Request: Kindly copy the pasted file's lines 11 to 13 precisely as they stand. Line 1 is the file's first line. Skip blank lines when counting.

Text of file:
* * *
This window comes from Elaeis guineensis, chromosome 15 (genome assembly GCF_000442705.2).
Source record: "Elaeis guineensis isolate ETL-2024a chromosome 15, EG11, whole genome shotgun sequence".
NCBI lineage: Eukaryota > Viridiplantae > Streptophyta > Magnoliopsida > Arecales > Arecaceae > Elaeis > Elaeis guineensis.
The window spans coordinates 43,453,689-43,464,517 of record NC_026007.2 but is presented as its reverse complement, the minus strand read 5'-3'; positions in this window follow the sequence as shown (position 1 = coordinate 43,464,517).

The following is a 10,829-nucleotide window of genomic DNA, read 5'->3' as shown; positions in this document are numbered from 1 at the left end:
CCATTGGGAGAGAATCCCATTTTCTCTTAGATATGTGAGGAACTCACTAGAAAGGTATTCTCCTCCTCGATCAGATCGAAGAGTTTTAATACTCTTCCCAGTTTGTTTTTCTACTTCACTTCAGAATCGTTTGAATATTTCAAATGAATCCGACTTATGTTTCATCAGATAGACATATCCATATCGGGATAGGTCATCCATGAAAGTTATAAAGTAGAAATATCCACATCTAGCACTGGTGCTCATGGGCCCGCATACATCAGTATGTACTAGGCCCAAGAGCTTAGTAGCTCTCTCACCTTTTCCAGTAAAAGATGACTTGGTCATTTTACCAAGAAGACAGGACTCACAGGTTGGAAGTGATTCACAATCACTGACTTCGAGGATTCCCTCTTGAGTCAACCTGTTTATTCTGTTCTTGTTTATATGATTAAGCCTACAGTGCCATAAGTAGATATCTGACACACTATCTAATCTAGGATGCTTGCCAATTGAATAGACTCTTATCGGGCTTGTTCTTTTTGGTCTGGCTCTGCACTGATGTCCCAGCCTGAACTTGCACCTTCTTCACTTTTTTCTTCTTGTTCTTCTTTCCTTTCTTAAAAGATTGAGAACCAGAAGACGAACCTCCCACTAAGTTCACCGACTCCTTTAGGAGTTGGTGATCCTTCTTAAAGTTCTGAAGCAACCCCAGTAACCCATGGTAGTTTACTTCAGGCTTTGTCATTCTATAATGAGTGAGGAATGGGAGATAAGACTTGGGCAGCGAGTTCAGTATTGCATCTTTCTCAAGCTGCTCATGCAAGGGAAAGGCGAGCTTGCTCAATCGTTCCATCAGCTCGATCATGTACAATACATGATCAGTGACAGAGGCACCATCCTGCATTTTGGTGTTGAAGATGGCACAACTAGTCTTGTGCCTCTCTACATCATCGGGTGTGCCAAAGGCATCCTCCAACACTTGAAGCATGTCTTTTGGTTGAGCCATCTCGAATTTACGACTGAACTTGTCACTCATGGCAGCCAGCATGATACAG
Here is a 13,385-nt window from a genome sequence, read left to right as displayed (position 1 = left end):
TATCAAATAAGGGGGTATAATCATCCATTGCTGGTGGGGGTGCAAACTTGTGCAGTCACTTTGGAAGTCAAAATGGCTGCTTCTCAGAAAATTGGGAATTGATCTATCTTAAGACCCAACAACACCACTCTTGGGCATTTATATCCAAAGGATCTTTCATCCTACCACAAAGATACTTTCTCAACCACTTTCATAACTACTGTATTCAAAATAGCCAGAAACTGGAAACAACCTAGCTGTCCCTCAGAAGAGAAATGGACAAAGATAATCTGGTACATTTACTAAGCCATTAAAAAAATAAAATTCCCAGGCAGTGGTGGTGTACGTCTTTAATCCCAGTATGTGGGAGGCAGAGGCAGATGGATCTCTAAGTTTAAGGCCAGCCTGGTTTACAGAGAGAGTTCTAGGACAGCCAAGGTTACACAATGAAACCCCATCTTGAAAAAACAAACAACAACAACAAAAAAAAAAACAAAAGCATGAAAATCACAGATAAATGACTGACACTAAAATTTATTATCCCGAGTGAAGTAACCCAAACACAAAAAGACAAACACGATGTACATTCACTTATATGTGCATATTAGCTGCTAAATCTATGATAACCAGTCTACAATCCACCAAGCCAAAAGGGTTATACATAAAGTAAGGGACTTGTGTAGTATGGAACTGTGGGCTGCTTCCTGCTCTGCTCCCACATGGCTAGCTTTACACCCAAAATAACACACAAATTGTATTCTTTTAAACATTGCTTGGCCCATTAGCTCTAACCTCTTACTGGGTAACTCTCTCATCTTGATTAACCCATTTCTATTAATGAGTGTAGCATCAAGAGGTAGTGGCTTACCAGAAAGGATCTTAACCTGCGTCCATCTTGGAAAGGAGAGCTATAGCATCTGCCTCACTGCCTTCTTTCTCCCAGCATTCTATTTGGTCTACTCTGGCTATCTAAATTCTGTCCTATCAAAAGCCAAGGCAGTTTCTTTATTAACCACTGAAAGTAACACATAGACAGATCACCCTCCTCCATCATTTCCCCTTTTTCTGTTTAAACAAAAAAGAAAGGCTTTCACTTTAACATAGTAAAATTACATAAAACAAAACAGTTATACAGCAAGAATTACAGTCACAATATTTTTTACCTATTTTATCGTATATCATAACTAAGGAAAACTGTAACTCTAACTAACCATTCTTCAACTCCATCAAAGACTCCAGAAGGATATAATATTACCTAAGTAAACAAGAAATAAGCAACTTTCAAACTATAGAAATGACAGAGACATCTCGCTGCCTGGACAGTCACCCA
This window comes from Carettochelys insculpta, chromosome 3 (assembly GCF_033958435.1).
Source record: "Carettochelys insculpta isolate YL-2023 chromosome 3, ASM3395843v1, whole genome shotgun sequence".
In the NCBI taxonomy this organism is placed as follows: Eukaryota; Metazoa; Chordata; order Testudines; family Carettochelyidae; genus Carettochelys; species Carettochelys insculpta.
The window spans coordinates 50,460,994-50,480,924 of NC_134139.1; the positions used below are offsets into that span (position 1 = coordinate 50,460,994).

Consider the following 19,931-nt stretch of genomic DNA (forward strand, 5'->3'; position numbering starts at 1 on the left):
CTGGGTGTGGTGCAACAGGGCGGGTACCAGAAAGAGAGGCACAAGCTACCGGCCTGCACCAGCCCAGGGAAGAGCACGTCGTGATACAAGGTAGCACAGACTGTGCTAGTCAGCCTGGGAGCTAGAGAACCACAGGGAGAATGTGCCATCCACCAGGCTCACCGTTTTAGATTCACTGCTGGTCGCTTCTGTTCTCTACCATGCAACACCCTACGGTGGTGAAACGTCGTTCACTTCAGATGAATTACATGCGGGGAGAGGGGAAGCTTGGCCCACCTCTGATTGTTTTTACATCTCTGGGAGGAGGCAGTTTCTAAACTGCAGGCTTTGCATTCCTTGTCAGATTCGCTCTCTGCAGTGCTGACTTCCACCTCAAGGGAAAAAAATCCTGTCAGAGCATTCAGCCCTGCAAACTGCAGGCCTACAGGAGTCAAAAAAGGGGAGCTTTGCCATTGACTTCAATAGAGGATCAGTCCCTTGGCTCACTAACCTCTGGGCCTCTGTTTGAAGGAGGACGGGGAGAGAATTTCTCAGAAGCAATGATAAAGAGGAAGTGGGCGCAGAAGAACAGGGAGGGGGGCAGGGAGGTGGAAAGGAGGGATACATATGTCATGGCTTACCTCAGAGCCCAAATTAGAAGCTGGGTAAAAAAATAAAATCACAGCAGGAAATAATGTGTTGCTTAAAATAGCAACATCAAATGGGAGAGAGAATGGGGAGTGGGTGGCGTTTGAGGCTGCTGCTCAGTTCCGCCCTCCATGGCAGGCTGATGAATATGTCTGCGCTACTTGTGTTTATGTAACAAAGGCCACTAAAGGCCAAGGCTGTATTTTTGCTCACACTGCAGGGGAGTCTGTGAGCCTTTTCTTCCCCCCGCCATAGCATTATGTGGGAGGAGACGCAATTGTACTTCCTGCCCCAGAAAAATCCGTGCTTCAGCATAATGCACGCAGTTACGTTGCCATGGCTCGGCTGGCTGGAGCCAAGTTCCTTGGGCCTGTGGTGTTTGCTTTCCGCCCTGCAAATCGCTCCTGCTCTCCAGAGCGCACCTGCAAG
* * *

In the NCBI taxonomy this organism is placed as follows: Eukaryota; Metazoa; Chordata; order Testudines; family Carettochelyidae; genus Carettochelys; species Carettochelys insculpta.
The window spans coordinates 50,460,994-50,480,924 of NC_134139.1; the positions used below are offsets into that span (position 1 = coordinate 50,460,994).

Consider the following 19,931-nt stretch of genomic DNA (forward strand, 5'->3'; position numbering starts at 1 on the left):